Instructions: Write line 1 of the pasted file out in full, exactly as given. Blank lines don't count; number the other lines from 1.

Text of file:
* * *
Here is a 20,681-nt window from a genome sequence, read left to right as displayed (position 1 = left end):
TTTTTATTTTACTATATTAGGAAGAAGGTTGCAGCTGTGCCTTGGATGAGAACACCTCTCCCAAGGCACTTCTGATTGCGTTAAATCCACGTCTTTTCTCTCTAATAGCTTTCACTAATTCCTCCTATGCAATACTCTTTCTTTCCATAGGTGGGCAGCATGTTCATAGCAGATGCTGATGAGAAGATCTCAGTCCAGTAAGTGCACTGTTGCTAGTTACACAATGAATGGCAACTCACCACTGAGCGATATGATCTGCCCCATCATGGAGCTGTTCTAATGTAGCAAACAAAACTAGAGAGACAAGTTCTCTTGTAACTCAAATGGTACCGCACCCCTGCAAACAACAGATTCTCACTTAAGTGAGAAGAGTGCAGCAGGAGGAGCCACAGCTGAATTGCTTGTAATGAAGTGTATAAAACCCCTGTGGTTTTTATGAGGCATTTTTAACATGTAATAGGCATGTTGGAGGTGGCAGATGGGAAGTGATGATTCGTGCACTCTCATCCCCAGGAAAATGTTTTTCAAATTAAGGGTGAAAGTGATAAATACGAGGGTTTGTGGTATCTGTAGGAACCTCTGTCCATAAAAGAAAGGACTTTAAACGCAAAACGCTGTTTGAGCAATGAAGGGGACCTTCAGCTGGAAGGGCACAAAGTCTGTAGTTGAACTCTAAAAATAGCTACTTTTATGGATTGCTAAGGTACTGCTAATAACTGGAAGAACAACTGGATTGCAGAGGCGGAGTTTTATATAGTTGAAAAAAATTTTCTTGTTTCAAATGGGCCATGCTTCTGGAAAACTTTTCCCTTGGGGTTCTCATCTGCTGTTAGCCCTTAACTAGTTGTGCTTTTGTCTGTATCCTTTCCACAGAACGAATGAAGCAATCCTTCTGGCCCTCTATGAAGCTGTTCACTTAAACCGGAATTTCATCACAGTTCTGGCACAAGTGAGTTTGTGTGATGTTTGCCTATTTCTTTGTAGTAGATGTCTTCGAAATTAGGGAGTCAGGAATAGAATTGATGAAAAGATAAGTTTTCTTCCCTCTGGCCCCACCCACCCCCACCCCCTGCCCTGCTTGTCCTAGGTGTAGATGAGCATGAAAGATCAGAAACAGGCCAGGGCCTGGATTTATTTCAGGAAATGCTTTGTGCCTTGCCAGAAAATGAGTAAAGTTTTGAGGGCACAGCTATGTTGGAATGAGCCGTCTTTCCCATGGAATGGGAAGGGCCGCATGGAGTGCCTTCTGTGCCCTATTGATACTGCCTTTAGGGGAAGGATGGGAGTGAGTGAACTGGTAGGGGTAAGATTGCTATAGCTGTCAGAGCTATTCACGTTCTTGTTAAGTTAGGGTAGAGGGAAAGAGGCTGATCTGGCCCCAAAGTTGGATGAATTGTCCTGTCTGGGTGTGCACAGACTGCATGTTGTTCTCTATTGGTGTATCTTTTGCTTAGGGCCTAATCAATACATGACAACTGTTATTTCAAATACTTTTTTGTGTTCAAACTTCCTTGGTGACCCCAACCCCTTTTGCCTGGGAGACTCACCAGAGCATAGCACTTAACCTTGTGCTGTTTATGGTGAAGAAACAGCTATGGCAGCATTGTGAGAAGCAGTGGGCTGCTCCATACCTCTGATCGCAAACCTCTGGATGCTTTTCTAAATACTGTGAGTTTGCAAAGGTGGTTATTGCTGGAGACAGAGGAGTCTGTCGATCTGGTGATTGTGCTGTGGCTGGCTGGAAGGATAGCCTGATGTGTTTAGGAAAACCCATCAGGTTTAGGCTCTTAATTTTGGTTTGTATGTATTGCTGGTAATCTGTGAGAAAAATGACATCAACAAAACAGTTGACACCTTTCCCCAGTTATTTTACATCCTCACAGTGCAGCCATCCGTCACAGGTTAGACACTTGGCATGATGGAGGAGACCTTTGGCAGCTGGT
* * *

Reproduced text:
Here is a 20,681-nt window from a genome sequence, read left to right as displayed (position 1 = left end):